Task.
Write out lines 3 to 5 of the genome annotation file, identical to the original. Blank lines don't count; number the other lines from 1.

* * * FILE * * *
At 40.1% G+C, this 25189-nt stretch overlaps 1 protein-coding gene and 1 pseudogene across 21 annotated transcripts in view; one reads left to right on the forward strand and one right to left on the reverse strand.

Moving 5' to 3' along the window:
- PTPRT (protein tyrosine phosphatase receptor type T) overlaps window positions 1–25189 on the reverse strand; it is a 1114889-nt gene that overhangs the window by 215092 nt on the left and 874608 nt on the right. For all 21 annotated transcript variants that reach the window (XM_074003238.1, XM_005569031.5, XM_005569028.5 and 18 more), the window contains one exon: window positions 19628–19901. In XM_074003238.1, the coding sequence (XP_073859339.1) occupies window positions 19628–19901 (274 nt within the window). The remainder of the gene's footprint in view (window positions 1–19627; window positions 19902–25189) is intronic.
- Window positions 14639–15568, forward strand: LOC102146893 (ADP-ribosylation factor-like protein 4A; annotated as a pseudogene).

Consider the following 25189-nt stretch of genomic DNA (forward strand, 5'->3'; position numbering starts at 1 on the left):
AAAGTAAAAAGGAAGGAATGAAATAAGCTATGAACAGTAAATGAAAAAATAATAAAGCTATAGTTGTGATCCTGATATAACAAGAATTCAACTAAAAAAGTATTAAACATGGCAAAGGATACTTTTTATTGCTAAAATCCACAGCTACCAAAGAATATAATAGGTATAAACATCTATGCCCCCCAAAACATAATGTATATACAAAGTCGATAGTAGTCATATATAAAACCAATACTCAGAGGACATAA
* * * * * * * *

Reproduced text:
- PTPRT (protein tyrosine phosphatase receptor type T) overlaps window positions 1–25189 on the reverse strand; it is a 1114889-nt gene that overhangs the window by 215092 nt on the left and 874608 nt on the right. For all 21 annotated transcript variants that reach the window (XM_074003238.1, XM_005569031.5, XM_005569028.5 and 18 more), the window contains one exon: window positions 19628–19901. In XM_074003238.1, the coding sequence (XP_073859339.1) occupies window positions 19628–19901 (274 nt within the window). The remainder of the gene's footprint in view (window positions 1–19627; window positions 19902–25189) is intronic.
- Window positions 14639–15568, forward strand: LOC102146893 (ADP-ribosylation factor-like protein 4A; annotated as a pseudogene).

Consider the following 25189-nt stretch of genomic DNA (forward strand, 5'->3'; position numbering starts at 1 on the left):